Skip to main content

Low-paid Workers

Volume 635: debated on Tuesday 30 January 2018

The national minimum wage and national living wage rates are recommended to the Government by the independent Low Pay Commission. To ensure that workers are paid fairly and that non-compliant employers are caught, the Government provide £25.3 million to Her Majesty’s Revenue and Customs for minimum wage enforcement —that is an increase from £13 million in 2015-16. Last year, HMRC secured arrears of wages for 98,000 workers, totalling £10.9 million.

I thank my hon. Friend for that answer and welcome him to his deserved new position. I very much welcome the national living wage as a way of boosting the wages of our lowest-paid workers. Does he share my surprise that there are those who criticise its generosity, given that the only international comparator is The Economist’s Big Mac index, under which we have the most generous minimum wage in Europe aside from that of its richest country, Luxembourg?

I completely agree with my hon. Friend on that. The next increase to the national living wage is to be a whopping 4.7%. The introduction of the national living wage was the biggest pay rise for low-paid workers in nearly 20 years. The latest increase will benefit more than 2 million people and is set to cover 3 million by 2020. The average earnings of a 25-plus, full-time worker have increased by £2,000 since 2016.

When will the Government accept the need to actually prosecute more firms that fail to pay the national minimum wage? Only when people are prosecuted for breaking the law, rather than being issued with warning notices, are they going to take it seriously.

I gently point out to the hon. Lady that the Government take robust enforcement action against employers who do not pay their staff correctly. We have increased enforcement funding to £25.3 million this year. The total value of penalties has more than quadrupled since 2014-15, and in 2016-17 a record £3.9 million was recovered in penalties, with one penalty of more than £1 million being issued.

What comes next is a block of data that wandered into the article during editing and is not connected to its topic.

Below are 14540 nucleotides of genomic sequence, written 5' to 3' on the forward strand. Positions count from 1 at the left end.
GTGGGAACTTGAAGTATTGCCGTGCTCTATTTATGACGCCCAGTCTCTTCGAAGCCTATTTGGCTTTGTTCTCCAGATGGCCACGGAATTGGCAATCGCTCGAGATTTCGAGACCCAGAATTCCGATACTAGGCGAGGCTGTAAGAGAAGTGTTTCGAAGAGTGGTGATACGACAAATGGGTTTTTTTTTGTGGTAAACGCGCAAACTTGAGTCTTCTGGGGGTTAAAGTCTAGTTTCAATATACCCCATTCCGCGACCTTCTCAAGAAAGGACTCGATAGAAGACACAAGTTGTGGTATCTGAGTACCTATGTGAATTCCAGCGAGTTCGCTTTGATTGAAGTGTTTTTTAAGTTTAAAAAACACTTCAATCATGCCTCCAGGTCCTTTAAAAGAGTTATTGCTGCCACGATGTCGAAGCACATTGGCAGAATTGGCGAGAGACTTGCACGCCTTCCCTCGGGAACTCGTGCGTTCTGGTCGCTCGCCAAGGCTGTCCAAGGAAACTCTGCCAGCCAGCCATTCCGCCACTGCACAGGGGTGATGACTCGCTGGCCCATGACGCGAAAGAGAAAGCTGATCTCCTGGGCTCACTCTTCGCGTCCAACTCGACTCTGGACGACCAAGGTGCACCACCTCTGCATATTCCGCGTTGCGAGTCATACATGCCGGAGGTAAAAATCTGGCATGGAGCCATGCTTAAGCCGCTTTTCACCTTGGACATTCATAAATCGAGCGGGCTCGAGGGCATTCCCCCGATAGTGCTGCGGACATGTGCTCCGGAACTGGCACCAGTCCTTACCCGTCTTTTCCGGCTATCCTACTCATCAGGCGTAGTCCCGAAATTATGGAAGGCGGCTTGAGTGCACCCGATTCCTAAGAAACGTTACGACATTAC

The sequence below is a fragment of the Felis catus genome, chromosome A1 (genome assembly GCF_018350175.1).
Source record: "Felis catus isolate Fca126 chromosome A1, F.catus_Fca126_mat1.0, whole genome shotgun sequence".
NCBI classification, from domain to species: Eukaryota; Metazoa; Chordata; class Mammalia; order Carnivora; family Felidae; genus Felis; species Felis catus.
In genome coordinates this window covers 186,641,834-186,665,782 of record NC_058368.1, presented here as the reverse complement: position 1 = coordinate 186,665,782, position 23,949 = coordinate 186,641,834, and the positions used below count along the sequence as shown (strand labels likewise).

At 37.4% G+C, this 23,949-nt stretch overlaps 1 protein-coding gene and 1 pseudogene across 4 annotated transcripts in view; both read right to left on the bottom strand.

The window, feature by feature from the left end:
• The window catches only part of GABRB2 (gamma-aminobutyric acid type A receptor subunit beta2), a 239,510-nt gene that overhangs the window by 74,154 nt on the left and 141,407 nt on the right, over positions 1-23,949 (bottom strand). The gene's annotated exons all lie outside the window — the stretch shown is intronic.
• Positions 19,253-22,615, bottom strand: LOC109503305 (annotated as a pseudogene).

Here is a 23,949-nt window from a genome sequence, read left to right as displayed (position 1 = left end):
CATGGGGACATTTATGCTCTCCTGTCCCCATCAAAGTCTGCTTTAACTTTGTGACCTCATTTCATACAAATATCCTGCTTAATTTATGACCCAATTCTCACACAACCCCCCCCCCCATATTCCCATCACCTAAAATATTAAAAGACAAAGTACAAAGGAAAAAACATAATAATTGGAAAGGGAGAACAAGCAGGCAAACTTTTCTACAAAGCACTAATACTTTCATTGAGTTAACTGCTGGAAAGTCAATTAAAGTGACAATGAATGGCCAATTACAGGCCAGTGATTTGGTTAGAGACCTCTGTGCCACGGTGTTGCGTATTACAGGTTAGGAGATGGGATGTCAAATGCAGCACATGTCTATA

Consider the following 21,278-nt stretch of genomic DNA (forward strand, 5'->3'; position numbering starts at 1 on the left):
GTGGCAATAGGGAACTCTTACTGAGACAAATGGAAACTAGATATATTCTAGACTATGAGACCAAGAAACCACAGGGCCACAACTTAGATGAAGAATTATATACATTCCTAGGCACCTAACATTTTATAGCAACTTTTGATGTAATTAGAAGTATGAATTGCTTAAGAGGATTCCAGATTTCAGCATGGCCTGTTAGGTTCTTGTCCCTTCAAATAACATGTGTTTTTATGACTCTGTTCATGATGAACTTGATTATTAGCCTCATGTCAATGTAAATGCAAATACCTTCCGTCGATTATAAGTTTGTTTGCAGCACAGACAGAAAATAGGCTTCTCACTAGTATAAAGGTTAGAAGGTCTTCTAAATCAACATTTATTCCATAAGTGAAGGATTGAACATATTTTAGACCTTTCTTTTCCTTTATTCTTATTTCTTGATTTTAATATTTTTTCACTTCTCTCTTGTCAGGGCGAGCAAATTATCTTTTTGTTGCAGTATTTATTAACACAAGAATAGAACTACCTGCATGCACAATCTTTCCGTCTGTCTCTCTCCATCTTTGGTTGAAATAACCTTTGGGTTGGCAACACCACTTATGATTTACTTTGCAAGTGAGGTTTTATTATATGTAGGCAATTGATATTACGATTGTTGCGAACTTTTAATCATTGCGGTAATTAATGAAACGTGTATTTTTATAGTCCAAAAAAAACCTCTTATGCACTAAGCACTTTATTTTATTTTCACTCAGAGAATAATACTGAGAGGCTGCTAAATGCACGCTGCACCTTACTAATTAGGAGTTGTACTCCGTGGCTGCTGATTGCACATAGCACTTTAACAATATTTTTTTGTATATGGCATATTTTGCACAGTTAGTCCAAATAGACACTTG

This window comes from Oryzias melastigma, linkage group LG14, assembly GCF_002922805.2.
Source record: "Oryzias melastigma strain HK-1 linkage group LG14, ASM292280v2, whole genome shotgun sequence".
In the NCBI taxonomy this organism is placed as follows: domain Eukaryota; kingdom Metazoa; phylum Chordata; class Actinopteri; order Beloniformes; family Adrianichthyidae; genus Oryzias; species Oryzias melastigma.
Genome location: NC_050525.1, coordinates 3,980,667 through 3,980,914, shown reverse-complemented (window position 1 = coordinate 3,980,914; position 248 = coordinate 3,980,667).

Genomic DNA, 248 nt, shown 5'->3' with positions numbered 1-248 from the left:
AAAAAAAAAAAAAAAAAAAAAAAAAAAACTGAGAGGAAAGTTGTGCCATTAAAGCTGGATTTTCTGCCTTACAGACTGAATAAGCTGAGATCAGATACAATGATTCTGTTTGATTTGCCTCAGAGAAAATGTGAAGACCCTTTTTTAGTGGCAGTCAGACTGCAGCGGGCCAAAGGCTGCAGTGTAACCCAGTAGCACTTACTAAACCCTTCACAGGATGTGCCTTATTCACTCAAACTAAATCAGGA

Along with the steps the Minister has outlined, does he agree that increasing the tax-free threshold and taking the lowest paid out of tax altogether has made an enormous difference to many workers in this country?

I absolutely agree with my hon. Friend: 4 million people have been taken out of paying tax as a result of decisions taken by this Government. The employment rate is 75.3%, which is the joint highest rate since comparable records began in 1971. We have record numbers of people in work, and unemployment is at its lowest for 40 years. This Government are on the side of the worker and the lowest paid.

Low pay stifles investment and holds back productivity. We in the Scottish National party believe that the economy is stronger when a real living wage is paid. The Minister’s own Department has rightly named and shamed 350 companies for failing to pay even the minimum wage. Does he therefore agree that the practice of companies paying no wages at all through unpaid work trials is morally repugnant? Will his Department support the ending of that shameful practice?

I should point out to the hon. Gentleman that more than 160,000 people in Scotland benefit directly from the national living wage. The Government are looking closely at employment practices. We engaged Matthew Taylor to look into employment practices and to come up with new ways to support people, particularly those in the gig economy. We very much value that work and will be coming forward with recommendations in the very near future.